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Wake Forest safety Ryan Janvion had a big role in helping turn around the Deacs' program

"My whole career has been rebuilding the program, so to be able to go out my senior year and be able to get to a place where we haven't been in a while, where we're winning again, is great," Ryan Janvion said. Jeremy Brevard/USA TODAY Sports

When Ryan Janvion signed with Wake Forest in 2012, the Deacs had an established head coach in Jim Grobe and a pretty decent track record for wins and bowls.

As he reflected on his career recently, the now-senior safety admitted, "I didn't really know what I had signed up for when I came to Wake Forest."

His first year ended up being the beginning of the end for Grobe, who stepped down after the 2013 season. Wake Forest struggled through one losing season after another, and when coach Dave Clawson arrived, attrition soon followed.

Suddenly, Janvion was put in an unusual position -- voted team captain as a redshirt sophomore in Year 1 under Clawson. A player with his skill-set and mental makeup could easily handle the task, but it did not make the losing or growing pains any easier to accept.

That is why this past season has been so gratifying for Janvion. After back-to-back 3-9 seasons, the Deacons finished 6-6 this year. Finally, he will get to go to a bowl game, the first at Wake Forest since 2011. Nobody on the roster has ever played in the postseason, so the excitement level when the team found out it would be playing Temple in the Military Bowl Presented by Northrop Grumman on Dec. 27 was off the charts.

"My whole career has been rebuilding the program, so to be able to go out my senior year and be able to get to a place where we haven't been in a while, where we're winning again, is great," Janvion said. "We left a lot on the table. Our year could have been a lot better. We didn't finish the way we should have, but to finally see the program turn around and knowing that me along with my class was an integral part of that …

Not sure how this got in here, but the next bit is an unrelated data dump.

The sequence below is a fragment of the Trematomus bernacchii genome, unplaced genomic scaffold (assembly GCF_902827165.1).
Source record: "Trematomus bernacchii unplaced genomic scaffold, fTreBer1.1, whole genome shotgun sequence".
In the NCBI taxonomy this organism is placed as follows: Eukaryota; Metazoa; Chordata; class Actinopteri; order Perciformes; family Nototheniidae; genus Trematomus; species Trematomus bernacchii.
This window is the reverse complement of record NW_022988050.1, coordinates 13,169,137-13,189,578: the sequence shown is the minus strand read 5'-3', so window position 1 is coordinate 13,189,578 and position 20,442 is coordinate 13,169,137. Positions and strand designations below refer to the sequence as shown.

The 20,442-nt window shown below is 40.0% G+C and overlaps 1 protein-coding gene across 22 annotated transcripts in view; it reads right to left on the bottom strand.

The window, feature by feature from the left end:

"I just think about the seniors last year and the year before, they didn't have anything to enjoy. They couldn't see the work pay off. So being able to be a senior and seeing that we were able to bring my team back to a winning standard, that means everything. We've been working for this for a long time."

Janvion has started all four years at safety at Wake Forest, a steady, reliable leader on a defense that has been rock solid for most of his career. Though he missed two games this season with an injury, he had 42 tackles, an interception and a fumble recovery.

Off the field, he is just as impressive. Janvion won the Jim Tatum Award, given annually to the top football scholar-athlete in the ACC. Last month, he became the first Wake Forest player to be selected as a National Football Foundation National Scholar-Athlete and is one of 12 finalists for the Campbell Trophy, which is presented annually to the nation's top football scholar-athlete.

Janvion, with a degree in business and enterprise management, plans to pursue an MBA and would one day love to run a Fortune 500 company when his football career ends. But there is more football business to take care off, starting later this month in Annapolis at Navy-Marine Corps Memorial Stadium.

"Really rebuilding a program from scratch again, that's tough," Janvion said. "The stuff we had to go through with the coaching change ... it was definitely challenging but the guys that went through it , we became so close and those are bonds that will never be broken. To be able to come out saying that we turned the program around is something we'll be extremely proud of for the rest of our lives."